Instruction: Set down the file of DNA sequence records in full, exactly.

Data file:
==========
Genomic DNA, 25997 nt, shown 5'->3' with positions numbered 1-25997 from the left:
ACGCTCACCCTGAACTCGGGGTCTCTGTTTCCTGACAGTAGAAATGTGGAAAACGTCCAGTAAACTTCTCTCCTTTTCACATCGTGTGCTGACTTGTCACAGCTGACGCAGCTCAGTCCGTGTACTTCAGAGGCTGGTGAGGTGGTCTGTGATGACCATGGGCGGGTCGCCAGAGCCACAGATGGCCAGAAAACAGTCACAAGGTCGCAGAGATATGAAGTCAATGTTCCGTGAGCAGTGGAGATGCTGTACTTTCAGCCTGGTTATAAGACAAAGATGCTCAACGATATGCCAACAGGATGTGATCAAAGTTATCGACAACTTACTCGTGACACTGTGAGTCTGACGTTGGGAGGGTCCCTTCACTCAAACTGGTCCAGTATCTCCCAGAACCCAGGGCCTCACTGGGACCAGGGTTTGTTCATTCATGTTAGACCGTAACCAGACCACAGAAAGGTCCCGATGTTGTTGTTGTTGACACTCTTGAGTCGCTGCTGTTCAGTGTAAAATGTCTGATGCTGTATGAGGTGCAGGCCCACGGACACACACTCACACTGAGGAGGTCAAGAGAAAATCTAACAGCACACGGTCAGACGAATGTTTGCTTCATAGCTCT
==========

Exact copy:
Genomic DNA, 25997 nt, shown 5'->3' with positions numbered 1-25997 from the left:
ACGCTCACCCTGAACTCGGGGTCTCTGTTTCCTGACAGTAGAAATGTGGAAAACGTCCAGTAAACTTCTCTCCTTTTCACATCGTGTGCTGACTTGTCACAGCTGACGCAGCTCAGTCCGTGTACTTCAGAGGCTGGTGAGGTGGTCTGTGATGACCATGGGCGGGTCGCCAGAGCCACAGATGGCCAGAAAACAGTCACAAGGTCGCAGAGATATGAAGTCAATGTTCCGTGAGCAGTGGAGATGCTGTACTTTCAGCCTGGTTATAAGACAAAGATGCTCAACGATATGCCAACAGGATGTGATCAAAGTTATCGACAACTTACTCGTGACACTGTGAGTCTGACGTTGGGAGGGTCCCTTCACTCAAACTGGTCCAGTATCTCCCAGAACCCAGGGCCTCACTGGGACCAGGGTTTGTTCATTCATGTTAGACCGTAACCAGACCACAGAAAGGTCCCGATGTTGTTGTTGTTGACACTCTTGAGTCGCTGCTGTTCAGTGTAAAATGTCTGATGCTGTATGAGGTGCAGGCCCACGGACACACACTCACACTGAGGAGGTCAAGAGAAAATCTAACAGCACACGGTCAGACGAATGTTTGCTTCATAGCTCT